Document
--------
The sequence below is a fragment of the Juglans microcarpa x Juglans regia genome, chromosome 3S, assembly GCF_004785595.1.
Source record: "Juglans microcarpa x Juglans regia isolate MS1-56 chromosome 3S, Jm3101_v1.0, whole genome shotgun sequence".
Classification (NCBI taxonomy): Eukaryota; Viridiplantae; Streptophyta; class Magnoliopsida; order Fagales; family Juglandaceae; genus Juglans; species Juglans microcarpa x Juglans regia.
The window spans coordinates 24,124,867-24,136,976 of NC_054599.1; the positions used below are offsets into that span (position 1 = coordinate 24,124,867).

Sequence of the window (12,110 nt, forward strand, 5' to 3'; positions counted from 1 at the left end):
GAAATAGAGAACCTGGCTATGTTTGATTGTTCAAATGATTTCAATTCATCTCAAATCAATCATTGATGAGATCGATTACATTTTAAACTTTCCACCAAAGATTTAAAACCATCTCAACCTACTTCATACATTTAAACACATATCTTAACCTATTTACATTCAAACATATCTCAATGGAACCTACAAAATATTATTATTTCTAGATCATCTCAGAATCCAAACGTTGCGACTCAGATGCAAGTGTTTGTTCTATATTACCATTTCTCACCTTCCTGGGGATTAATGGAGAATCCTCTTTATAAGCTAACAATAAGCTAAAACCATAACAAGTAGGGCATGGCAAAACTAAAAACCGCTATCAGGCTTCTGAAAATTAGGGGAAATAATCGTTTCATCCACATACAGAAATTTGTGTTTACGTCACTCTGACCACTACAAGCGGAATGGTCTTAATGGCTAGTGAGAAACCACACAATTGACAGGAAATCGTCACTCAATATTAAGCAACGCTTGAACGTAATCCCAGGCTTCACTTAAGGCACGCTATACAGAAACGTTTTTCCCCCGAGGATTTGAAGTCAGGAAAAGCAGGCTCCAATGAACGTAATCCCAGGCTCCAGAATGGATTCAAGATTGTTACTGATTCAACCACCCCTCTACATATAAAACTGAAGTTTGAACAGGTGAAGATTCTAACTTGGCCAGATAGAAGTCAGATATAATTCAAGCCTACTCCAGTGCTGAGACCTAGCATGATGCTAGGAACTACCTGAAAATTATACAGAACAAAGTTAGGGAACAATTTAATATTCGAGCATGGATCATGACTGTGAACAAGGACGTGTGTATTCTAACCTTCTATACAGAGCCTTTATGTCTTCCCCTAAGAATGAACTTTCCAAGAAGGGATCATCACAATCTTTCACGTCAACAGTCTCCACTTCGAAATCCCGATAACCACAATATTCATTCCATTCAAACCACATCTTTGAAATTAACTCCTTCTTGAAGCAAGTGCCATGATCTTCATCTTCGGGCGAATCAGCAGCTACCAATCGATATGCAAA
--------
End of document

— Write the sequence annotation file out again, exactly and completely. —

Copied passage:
The sequence below is a fragment of the Juglans microcarpa x Juglans regia genome, chromosome 3S, assembly GCF_004785595.1.
Source record: "Juglans microcarpa x Juglans regia isolate MS1-56 chromosome 3S, Jm3101_v1.0, whole genome shotgun sequence".
Classification (NCBI taxonomy): Eukaryota; Viridiplantae; Streptophyta; class Magnoliopsida; order Fagales; family Juglandaceae; genus Juglans; species Juglans microcarpa x Juglans regia.
The window spans coordinates 24,124,867-24,136,976 of NC_054599.1; the positions used below are offsets into that span (position 1 = coordinate 24,124,867).

Sequence of the window (12,110 nt, forward strand, 5' to 3'; positions counted from 1 at the left end):
GAAATAGAGAACCTGGCTATGTTTGATTGTTCAAATGATTTCAATTCATCTCAAATCAATCATTGATGAGATCGATTACATTTTAAACTTTCCACCAAAGATTTAAAACCATCTCAACCTACTTCATACATTTAAACACATATCTTAACCTATTTACATTCAAACATATCTCAATGGAACCTACAAAATATTATTATTTCTAGATCATCTCAGAATCCAAACGTTGCGACTCAGATGCAAGTGTTTGTTCTATATTACCATTTCTCACCTTCCTGGGGATTAATGGAGAATCCTCTTTATAAGCTAACAATAAGCTAAAACCATAACAAGTAGGGCATGGCAAAACTAAAAACCGCTATCAGGCTTCTGAAAATTAGGGGAAATAATCGTTTCATCCACATACAGAAATTTGTGTTTACGTCACTCTGACCACTACAAGCGGAATGGTCTTAATGGCTAGTGAGAAACCACACAATTGACAGGAAATCGTCACTCAATATTAAGCAACGCTTGAACGTAATCCCAGGCTTCACTTAAGGCACGCTATACAGAAACGTTTTTCCCCCGAGGATTTGAAGTCAGGAAAAGCAGGCTCCAATGAACGTAATCCCAGGCTCCAGAATGGATTCAAGATTGTTACTGATTCAACCACCCCTCTACATATAAAACTGAAGTTTGAACAGGTGAAGATTCTAACTTGGCCAGATAGAAGTCAGATATAATTCAAGCCTACTCCAGTGCTGAGACCTAGCATGATGCTAGGAACTACCTGAAAATTATACAGAACAAAGTTAGGGAACAATTTAATATTCGAGCATGGATCATGACTGTGAACAAGGACGTGTGTATTCTAACCTTCTATACAGAGCCTTTATGTCTTCCCCTAAGAATGAACTTTCCAAGAAGGGATCATCACAATCTTTCACGTCAACAGTCTCCACTTCGAAATCCCGATAACCACAATATTCATTCCATTCAAACCACATCTTTGAAATTAACTCCTTCTTGAAGCAAGTGCCATGATCTTCATCTTCGGGCGAATCAGCAGCTACCAATCGATATGCAAA